Upon comparison with the prevaccine period and adjusted for age and vaccination status, an increased risk of PPE was observed in the PCV7 period. In the same multivariate model, the risk of PPE was significantly higher for children vaccinated with PCV7 compared with those who had not been vaccinated and was much higher in children under 5 years than those 5 to 14 years of age (Table 2). A significant decrease in risk of PPE was observed when comparing the PCV13 and PCV7 periods. Regardless of the risk difference per period, children vaccinated with PCV13 showed a 45% (95% CI: −9 to 72) effectiveness in reducing the risk of PPE as compared with children who had not received this vaccine (Table 3).
Taking unvaccinated children in the prevaccine period (1995–2001) as the reference and adjusting for age, the risk of PPE was higher in children vaccinated with PCV7 in both the 2002–2010 period (OR, 4.78; 95% CI: 3.32–6.89) and the 2011–2014 period (OR, 3.64; 95% CI: 2.15–6.17). An increased risk of PPE was also seen in unvaccinated children during the PCV7 period (OR, 3.34; 95% CI: 2.37–4.72), but decreased and was no longer significant during the PCV13 period (OR, 1.69; 95% CI: 0.96–2.98). Children vaccinated with PCV13 recovered the PPE baseline risk (OR, 1.07; 95% CI: 0.56–2.04). These findings were consistent for all analyses stratified according to age group (Table 4).
These analyses were repeated in the subgroup of patients with PPE from confirmed pneumococcal etiology and also from confirmed or probable pneumococcal etiology with similar results, albeit with loss of statistical significance in certain comparisons because of a decrease of statistical power (data not shown).
The introduction of PCVs has been followed by transcendental changes in the incidence of pneumonia associated with PPE in our study population. The introduction of PCV7 brought a significant decrease in invasive pneumococcal disease around the world, a fact that has been repeatedly reported in various countries,28–32 including Spain.33 However, at the same time, there was an increase in the incidence of PPE and empyema, which may have been related to the replacement of serotypes after the introduction of the vaccine.10–15 , 34–36 These studies were conducted in countries where the vaccine had been incorporated into the official systematic vaccinations programs. In Navarra, the vaccine was not introduced systematically, so vaccination coverage was lower than that of other countries. This circumstance made possible to estimate the direct effect in children vaccinated with PCV on the incidence of pneumonia associated with PPE and indirect effect in children unvaccinated living in a region with a part of the population vaccinated.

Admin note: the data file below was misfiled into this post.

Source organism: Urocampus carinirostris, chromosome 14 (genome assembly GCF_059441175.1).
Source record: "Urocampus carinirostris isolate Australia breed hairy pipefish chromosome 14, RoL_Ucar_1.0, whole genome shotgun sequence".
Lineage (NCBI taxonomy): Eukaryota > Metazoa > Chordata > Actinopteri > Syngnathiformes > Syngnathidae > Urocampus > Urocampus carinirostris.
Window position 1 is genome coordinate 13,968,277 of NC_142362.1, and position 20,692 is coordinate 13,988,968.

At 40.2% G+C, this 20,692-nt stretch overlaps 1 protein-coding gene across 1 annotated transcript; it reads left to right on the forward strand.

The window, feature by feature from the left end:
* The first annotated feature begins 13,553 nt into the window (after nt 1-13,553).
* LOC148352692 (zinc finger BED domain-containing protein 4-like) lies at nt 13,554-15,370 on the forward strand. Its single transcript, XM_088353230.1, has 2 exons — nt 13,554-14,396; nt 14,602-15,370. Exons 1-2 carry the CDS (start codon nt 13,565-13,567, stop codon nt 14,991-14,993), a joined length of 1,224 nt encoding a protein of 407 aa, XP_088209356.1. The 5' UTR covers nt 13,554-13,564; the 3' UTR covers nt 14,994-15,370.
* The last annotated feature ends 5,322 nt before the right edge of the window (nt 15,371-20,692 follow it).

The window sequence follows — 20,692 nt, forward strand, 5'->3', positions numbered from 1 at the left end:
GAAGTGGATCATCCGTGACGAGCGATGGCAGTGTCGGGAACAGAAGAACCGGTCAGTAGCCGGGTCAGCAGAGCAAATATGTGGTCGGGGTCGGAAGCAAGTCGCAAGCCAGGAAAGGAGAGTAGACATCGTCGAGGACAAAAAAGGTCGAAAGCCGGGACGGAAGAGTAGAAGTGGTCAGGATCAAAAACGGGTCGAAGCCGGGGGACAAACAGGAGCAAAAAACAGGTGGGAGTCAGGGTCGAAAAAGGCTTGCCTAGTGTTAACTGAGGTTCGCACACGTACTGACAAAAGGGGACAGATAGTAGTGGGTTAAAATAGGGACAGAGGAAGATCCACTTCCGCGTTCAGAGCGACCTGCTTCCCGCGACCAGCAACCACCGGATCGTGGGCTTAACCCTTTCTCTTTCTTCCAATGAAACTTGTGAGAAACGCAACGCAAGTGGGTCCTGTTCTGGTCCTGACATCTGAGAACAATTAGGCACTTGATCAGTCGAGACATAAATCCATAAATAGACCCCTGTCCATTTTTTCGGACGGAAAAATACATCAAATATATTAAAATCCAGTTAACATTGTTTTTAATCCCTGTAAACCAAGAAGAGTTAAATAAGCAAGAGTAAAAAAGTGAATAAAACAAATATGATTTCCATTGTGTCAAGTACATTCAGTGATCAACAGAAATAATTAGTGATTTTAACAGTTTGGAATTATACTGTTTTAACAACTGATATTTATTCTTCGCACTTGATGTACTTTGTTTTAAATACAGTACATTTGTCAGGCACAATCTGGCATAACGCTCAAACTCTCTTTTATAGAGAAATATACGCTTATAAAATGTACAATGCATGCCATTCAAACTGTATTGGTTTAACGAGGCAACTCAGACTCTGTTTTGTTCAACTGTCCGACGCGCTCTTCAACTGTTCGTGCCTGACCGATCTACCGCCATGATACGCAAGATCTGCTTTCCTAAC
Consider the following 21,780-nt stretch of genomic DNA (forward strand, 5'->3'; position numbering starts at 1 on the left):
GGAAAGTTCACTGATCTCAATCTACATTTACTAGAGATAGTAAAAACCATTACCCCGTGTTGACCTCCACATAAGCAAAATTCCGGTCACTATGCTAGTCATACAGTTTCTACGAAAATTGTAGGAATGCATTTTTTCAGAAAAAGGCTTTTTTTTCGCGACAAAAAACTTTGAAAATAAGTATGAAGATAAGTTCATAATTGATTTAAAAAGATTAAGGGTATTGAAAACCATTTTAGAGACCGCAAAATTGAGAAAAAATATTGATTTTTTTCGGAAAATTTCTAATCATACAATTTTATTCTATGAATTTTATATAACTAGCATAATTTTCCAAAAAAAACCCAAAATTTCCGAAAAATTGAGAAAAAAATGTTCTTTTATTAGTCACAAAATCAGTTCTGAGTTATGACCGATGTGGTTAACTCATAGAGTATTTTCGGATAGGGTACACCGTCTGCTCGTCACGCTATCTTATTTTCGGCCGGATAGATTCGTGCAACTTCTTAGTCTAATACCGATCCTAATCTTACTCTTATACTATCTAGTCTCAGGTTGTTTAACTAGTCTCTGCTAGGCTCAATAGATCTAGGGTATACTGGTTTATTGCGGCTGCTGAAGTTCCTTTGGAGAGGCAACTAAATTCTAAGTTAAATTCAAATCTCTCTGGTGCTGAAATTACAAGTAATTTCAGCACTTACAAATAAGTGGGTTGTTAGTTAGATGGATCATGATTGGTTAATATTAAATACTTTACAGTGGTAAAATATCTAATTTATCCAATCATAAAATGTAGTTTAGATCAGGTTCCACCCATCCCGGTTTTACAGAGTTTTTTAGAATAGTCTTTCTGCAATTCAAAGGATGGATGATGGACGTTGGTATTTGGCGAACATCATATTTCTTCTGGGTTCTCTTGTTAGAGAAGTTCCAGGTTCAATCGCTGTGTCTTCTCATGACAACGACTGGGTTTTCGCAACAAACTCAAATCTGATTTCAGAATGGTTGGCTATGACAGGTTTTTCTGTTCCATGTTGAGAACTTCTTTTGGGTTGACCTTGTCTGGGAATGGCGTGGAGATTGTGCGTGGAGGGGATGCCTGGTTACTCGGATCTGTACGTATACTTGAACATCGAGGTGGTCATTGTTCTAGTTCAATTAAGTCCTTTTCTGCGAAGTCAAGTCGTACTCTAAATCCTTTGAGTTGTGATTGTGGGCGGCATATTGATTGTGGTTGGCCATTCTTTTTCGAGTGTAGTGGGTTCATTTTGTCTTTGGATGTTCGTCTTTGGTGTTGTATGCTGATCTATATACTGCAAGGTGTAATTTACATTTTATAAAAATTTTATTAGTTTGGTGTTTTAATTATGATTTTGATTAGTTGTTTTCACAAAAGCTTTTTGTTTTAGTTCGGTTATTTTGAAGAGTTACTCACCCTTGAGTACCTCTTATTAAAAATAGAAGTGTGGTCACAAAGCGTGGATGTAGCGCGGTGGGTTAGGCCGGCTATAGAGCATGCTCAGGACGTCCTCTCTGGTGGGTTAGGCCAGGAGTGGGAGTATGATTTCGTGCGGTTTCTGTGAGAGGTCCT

In our study, the risk of PPE in the whole of the pediatric population was 3 times higher in the PCV7 period than in the prevaccine period, and the target population of this vaccine (under 5 years old) was the most affected. In addition, children vaccinated with PCV7 had a 40% higher risk of PPE compared with those who were not vaccinated. Previous studies had demonstrated increase in incidence of PPE after the introduction of PCV7,10–15 but this is the first study that describes the direct effect of PCV7 on the incidence of pneumonia associated with PPE. One possible reason of this finding could be direct effect of PCV7 preventing oropharyngeal colonization by serotypes included in vaccine. Colonization by other serotypes would be more viable in these children because of a lower bacteriologic pressure, so they could be the first to suffer the effects of this new colonization, before and more intensive than not vaccinated children.